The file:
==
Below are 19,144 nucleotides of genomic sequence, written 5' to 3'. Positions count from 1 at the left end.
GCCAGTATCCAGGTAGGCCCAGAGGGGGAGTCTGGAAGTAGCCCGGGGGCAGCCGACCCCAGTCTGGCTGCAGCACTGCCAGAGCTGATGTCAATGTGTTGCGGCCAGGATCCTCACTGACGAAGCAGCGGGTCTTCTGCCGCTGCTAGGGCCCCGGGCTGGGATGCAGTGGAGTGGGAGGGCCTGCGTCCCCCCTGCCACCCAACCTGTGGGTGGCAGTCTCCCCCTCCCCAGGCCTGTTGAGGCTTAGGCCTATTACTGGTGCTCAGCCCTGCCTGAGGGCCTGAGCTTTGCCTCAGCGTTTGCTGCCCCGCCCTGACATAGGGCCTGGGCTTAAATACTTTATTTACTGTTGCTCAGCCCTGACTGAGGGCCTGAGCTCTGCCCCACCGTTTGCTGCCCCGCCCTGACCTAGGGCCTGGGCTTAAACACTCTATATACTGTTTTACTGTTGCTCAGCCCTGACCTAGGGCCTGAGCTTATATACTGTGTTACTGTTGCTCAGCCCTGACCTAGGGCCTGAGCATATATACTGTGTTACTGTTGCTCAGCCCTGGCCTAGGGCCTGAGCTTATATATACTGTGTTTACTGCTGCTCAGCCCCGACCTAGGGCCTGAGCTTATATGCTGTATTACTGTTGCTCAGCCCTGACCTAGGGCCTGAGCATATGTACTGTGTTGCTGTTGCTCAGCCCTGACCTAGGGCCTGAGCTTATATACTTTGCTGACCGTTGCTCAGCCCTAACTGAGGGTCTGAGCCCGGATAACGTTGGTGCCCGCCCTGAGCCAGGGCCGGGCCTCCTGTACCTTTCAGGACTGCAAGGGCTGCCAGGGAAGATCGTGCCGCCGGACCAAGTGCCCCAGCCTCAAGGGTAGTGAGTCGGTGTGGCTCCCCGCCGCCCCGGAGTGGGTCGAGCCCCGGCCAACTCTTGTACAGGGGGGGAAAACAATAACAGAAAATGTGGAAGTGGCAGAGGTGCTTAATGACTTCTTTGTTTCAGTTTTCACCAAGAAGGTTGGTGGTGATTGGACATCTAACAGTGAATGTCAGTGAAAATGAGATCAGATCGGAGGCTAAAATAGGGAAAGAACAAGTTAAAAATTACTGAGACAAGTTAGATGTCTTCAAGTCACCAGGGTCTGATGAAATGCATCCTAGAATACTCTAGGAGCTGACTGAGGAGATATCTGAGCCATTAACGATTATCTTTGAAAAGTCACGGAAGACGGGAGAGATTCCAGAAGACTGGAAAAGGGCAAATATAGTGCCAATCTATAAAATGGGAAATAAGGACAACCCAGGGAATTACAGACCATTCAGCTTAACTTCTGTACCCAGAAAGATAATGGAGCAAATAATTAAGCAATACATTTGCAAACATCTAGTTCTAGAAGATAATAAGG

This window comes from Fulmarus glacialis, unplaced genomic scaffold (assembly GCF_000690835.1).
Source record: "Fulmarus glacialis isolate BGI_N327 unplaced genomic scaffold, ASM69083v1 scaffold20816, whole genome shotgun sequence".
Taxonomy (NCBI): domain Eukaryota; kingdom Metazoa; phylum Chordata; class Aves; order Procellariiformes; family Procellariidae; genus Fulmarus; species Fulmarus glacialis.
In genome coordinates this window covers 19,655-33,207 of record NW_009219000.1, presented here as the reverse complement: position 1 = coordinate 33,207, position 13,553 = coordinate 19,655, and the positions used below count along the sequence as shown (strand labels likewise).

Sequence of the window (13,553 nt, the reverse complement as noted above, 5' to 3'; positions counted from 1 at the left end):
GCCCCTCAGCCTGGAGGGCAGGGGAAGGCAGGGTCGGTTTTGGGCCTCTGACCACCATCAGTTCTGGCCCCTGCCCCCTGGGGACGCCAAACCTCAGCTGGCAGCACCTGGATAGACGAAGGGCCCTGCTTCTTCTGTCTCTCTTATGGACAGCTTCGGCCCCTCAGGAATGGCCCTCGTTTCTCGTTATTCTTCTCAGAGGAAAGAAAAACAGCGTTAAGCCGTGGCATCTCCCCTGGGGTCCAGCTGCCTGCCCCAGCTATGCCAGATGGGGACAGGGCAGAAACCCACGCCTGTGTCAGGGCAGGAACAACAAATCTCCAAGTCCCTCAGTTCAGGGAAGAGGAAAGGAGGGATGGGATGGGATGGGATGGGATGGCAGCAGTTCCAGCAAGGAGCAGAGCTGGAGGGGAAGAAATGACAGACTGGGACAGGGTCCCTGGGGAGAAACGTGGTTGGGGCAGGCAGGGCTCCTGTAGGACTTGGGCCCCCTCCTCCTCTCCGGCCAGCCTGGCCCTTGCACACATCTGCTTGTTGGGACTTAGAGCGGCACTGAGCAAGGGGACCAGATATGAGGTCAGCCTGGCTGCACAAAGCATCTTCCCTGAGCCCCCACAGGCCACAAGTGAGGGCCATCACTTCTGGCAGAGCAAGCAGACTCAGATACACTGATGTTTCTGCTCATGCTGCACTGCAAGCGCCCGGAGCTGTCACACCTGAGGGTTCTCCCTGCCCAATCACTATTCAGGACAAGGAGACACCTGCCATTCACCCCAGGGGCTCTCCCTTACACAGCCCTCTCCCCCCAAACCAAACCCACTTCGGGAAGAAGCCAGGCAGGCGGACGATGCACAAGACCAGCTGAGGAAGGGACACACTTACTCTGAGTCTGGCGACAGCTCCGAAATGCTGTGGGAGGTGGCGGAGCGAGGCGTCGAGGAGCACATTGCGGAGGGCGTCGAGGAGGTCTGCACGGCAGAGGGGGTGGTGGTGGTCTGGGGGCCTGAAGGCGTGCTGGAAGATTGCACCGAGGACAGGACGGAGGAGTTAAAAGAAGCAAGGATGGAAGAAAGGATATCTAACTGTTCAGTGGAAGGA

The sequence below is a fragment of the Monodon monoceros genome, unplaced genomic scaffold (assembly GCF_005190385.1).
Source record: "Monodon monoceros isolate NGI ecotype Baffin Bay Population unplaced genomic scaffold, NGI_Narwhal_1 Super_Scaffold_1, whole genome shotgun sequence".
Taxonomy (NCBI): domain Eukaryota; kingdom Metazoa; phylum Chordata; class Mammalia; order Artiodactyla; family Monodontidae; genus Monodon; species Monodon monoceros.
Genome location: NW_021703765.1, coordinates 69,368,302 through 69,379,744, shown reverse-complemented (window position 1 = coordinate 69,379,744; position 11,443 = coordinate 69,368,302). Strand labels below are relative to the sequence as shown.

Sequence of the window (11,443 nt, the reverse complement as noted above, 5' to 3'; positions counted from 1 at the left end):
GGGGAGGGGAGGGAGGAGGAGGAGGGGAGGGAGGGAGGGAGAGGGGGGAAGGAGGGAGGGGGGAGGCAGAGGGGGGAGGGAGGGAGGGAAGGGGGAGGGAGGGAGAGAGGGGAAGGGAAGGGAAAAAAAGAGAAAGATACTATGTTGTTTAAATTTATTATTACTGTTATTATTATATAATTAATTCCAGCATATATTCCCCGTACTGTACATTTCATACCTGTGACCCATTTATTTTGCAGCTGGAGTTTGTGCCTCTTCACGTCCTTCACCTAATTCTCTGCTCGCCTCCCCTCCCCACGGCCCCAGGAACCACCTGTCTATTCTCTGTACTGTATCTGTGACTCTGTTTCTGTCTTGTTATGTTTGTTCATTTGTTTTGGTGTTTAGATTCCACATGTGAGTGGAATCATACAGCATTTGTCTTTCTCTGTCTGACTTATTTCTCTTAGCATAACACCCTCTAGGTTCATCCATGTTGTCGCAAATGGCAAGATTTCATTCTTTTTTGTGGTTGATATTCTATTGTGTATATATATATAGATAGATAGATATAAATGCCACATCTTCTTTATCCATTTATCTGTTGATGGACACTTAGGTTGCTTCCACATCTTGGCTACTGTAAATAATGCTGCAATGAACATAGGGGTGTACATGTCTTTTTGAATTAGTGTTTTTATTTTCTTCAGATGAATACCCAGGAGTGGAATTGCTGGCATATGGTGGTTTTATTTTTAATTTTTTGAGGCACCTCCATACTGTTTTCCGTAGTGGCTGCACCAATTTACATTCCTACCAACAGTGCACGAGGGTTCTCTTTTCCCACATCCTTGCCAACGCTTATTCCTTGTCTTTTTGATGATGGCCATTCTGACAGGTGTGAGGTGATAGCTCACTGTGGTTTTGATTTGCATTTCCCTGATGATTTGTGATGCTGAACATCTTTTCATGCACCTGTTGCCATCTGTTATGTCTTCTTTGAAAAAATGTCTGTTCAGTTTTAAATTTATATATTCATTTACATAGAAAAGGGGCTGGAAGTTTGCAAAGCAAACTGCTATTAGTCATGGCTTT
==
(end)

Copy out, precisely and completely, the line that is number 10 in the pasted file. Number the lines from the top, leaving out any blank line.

Source record: "Monodon monoceros isolate NGI ecotype Baffin Bay Population unplaced genomic scaffold, NGI_Narwhal_1 Super_Scaffold_1, whole genome shotgun sequence".